A second Nature study suggests that Enceladus's orbit, and corresponding tides on Saturn, could make the geyser eruptions regular and predictable.
Though the ice-friction theory could strike a blow to hopes for liquid water near the moon's surface, the theory still proposes that liquid water exist somewhere inside Enceladus.
"We suggest that you need to have an ocean somewhere down there," Nimmo explained.
"If you didn't, the ice shell would be stuck to the rigid rock interior [and would not move]. If there is an ocean below and the ice shell is floating, it could move to produce the friction and heating."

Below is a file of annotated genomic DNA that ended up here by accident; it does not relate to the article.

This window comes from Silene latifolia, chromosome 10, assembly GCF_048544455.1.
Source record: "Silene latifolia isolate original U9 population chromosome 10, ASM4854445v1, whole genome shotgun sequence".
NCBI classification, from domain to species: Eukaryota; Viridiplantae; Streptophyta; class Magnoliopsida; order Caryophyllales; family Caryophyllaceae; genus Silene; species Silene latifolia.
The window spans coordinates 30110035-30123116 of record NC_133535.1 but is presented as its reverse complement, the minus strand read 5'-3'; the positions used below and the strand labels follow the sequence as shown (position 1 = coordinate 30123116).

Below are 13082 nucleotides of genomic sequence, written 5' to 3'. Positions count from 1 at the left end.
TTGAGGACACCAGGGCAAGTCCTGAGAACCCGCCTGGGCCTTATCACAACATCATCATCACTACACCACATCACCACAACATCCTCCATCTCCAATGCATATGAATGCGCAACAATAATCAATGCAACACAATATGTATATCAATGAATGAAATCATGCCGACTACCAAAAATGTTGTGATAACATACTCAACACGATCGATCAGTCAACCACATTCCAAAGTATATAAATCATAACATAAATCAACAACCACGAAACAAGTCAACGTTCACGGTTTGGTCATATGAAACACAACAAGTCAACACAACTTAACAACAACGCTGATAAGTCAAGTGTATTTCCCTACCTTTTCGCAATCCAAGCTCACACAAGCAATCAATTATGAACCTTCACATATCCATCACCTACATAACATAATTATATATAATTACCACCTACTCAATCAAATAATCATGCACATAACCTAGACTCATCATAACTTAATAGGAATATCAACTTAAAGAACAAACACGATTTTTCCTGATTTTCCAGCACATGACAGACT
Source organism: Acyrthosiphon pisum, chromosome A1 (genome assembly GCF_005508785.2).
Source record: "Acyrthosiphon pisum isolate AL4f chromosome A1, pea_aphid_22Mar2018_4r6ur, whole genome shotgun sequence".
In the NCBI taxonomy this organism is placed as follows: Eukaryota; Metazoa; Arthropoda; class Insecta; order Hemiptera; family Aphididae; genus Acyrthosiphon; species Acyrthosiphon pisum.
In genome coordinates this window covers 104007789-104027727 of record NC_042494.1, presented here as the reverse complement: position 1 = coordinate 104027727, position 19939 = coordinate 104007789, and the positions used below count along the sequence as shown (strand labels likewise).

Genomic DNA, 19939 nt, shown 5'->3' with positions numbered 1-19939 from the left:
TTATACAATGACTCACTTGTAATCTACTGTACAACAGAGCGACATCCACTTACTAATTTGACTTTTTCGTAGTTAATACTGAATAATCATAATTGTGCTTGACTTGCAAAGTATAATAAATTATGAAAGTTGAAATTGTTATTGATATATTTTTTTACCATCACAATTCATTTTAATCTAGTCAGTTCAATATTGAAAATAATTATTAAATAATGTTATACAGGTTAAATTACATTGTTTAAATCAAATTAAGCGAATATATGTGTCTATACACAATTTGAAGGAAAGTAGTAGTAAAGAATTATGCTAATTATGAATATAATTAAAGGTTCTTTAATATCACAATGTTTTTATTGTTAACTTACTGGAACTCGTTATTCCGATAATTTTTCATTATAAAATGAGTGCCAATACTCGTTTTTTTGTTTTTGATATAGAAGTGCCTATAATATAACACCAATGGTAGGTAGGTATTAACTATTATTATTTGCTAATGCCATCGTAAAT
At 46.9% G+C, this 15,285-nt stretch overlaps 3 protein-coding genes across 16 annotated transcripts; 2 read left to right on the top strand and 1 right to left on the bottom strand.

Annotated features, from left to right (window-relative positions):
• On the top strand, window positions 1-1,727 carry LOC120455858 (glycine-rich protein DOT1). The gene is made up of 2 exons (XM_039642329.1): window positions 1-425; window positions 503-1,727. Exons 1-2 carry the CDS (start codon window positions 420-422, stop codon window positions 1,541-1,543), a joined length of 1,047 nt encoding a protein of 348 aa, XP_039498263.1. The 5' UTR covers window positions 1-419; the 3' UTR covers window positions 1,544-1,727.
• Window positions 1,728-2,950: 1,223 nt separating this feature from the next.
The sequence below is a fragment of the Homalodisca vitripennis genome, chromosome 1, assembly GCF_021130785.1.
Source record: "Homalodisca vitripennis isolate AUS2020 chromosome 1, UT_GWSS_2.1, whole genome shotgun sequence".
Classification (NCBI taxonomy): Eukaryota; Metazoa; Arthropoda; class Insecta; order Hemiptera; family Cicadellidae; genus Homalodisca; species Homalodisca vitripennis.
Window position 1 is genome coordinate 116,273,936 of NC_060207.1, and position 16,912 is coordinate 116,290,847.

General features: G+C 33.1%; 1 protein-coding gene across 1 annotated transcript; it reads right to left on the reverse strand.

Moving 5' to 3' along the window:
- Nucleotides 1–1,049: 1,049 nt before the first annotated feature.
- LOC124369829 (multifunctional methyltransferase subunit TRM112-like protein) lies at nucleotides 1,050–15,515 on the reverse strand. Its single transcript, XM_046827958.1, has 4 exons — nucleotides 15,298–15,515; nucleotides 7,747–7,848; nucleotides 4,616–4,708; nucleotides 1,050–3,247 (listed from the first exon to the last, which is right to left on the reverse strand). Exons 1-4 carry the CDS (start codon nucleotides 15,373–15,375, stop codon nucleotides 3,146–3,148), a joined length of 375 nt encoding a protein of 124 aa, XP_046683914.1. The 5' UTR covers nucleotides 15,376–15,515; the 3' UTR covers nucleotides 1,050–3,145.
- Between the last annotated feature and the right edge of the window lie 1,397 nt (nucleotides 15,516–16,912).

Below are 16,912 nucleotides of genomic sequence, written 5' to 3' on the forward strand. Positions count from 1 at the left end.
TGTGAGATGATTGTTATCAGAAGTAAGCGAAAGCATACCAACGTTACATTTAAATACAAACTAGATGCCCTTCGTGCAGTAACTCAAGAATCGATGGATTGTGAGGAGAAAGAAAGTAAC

Amy Simon-Miller, an astrophysicist at NASA's Goddard Space Flight Center in Maryland, says it may be some time before Enceladus's true nature is known.
"The details of the internal structure may or may not be discernable from these predictions," she cautioned, "because Cassini is just not optimized for studying Enceladus.
"We probably won't get a good sense of the interior until we can send [a] dedicated mission."
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